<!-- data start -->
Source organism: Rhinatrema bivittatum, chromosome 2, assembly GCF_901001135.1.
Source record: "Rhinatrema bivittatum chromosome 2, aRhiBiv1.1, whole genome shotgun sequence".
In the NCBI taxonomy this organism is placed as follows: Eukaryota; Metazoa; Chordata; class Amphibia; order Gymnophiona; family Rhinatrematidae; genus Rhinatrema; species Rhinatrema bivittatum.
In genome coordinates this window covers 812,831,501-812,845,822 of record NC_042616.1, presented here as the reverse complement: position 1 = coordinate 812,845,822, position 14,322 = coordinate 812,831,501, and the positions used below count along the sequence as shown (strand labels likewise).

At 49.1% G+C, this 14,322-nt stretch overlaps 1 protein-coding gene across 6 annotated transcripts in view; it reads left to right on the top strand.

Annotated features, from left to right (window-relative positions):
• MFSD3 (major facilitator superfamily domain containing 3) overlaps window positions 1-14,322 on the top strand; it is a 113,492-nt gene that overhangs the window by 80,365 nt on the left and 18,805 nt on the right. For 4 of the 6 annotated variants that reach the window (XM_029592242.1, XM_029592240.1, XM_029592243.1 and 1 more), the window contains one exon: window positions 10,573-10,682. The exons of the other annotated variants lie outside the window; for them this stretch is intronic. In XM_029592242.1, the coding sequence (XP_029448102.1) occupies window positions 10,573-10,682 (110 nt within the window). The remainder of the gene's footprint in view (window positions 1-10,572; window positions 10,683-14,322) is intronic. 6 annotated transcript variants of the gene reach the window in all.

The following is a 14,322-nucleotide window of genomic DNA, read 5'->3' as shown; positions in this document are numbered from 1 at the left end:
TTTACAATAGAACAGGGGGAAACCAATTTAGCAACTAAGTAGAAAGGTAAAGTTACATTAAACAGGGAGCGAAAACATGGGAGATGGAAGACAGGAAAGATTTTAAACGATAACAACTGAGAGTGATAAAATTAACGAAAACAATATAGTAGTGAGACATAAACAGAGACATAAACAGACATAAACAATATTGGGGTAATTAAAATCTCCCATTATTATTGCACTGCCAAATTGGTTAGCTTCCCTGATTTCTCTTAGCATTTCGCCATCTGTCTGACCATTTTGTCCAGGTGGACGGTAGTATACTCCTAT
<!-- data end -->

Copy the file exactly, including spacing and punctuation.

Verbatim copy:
Source organism: Rhinatrema bivittatum, chromosome 2, assembly GCF_901001135.1.
Source record: "Rhinatrema bivittatum chromosome 2, aRhiBiv1.1, whole genome shotgun sequence".
In the NCBI taxonomy this organism is placed as follows: Eukaryota; Metazoa; Chordata; class Amphibia; order Gymnophiona; family Rhinatrematidae; genus Rhinatrema; species Rhinatrema bivittatum.
In genome coordinates this window covers 812,831,501-812,845,822 of record NC_042616.1, presented here as the reverse complement: position 1 = coordinate 812,845,822, position 14,322 = coordinate 812,831,501, and the positions used below count along the sequence as shown (strand labels likewise).

At 49.1% G+C, this 14,322-nt stretch overlaps 1 protein-coding gene across 6 annotated transcripts in view; it reads left to right on the top strand.

Annotated features, from left to right (window-relative positions):
• MFSD3 (major facilitator superfamily domain containing 3) overlaps window positions 1-14,322 on the top strand; it is a 113,492-nt gene that overhangs the window by 80,365 nt on the left and 18,805 nt on the right. For 4 of the 6 annotated variants that reach the window (XM_029592242.1, XM_029592240.1, XM_029592243.1 and 1 more), the window contains one exon: window positions 10,573-10,682. The exons of the other annotated variants lie outside the window; for them this stretch is intronic. In XM_029592242.1, the coding sequence (XP_029448102.1) occupies window positions 10,573-10,682 (110 nt within the window). The remainder of the gene's footprint in view (window positions 1-10,572; window positions 10,683-14,322) is intronic. 6 annotated transcript variants of the gene reach the window in all.

The following is a 14,322-nucleotide window of genomic DNA, read 5'->3' as shown; positions in this document are numbered from 1 at the left end:
TTTACAATAGAACAGGGGGAAACCAATTTAGCAACTAAGTAGAAAGGTAAAGTTACATTAAACAGGGAGCGAAAACATGGGAGATGGAAGACAGGAAAGATTTTAAACGATAACAACTGAGAGTGATAAAATTAACGAAAACAATATAGTAGTGAGACATAAACAGAGACATAAACAGACATAAACAATATTGGGGTAATTAAAATCTCCCATTATTATTGCACTGCCAAATTGGTTAGCTTCCCTGATTTCTCTTAGCATTTCGCCATCTGTCTGACCATTTTGTCCAGGTGGACGGTAGTATACTCCTAT